There was a moment as the Van Der Leyden family stood at the top of Sans Souci's famous double staircase, waiting to be announced, when Teddy Van Der Leyden thought his mother might regretted her choice of costume. To be wearing plain dimity and fustian in a room full of satin, velvet and diamonds took an effort of will. But Mrs. Van Der Leyden has wished to make a point and it was a point worthy of sacrifice. The family's sober dress was a silent reminder to the assembled guests and particularly their hosts that the Van Der Leydens could trace their lineage all the way back to the Mayflower. Their lineage did not peter out in a floury dead end.  The sombre black and white was a sign that even here in Newport, some things could not be bought.
It's 1893, and the Van Der Leydens are attending a ball at the summer cottage of Mr. and Mrs. Cash, the second generation of a family that has made its fortune in flour, the night before they plan to leave on their private yacht for England. 

Mrs. Cash had done nothing so vulgar as to suggest that they were going there to find Cora a title; she did not, like some other ladies in Newport, subscribe to Titled Americans, a quarterly periodical which gave details of blue-blooded but impecunious young men from Europe who were looking for a rich American bride, but Cora knew that her mother's ambitions were limitless.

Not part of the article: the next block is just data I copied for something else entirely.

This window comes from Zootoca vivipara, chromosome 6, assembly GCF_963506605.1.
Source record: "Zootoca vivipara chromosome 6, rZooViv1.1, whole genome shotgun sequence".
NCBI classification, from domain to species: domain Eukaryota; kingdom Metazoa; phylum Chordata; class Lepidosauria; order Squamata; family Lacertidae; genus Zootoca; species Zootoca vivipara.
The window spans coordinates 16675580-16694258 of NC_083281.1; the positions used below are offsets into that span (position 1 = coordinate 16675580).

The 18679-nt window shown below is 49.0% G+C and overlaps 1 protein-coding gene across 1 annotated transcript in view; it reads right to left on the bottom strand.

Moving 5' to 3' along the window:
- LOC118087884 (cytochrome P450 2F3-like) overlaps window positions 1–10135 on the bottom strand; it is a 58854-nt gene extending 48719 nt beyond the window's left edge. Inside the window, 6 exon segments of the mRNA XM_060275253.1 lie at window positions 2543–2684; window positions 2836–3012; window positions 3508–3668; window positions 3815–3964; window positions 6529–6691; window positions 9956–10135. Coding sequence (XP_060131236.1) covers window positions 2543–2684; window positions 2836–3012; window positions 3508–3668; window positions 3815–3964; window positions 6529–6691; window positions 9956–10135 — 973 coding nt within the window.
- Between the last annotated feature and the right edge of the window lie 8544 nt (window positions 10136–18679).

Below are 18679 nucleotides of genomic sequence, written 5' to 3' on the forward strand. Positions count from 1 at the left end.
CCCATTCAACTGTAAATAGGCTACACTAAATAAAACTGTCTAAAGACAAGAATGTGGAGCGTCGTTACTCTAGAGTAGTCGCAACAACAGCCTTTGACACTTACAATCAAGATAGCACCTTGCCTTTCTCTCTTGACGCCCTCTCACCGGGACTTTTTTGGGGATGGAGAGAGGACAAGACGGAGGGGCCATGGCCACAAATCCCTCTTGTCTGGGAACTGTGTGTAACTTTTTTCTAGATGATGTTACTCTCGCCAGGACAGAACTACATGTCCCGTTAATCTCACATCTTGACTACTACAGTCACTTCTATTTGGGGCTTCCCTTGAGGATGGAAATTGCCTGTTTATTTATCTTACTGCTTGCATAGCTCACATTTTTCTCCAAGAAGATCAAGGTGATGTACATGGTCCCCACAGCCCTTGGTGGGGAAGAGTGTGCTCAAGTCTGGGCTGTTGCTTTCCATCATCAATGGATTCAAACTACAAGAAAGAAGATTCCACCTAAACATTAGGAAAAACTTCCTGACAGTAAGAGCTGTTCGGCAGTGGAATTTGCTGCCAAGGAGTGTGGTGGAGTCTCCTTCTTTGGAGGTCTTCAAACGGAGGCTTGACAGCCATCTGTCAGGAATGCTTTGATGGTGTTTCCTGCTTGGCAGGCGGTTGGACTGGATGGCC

Cora wants to elope with Teddy, but he is going to Paris to become a painter.

Mrs. Cash hires Mrs. Wyndham, a well-born and well-connected but impoverished lady, to introduce Cora  into the best London society, and she arranges a country house weekend at the home of Lord Bridport, the master of the Myddleton Hunt.  When Cora rides her stallion (brought over on the yacht, and walked every day on deck) into the woods and suffers a fall, she is rescued by a playful, troubling young man with dark hair and clear brown eyes who turns out (of course) to be the Ninth Duke of Wareham.

All of this sounds like a regency romance, but it is 100 years later and Cora's marriage to Ivo is fraught with her unsuitable American sensibilities, her secretive (and slightly creepy) husband, and the social mores she doesn't want to follow. As the story moves forward, there could really only be two endings, and one of them would have been too pat. But Daisy Goodwin makes what does happen a little more complicated and a little less romantic. Along the way, there are enough recognizable, historical details -- dresses, dinners, excesses, bicycles -- to add credibility, without weighing down the story.  I dipped into this book all week, sometimes for a few minutes, sometimes for an hour, and liked it very much.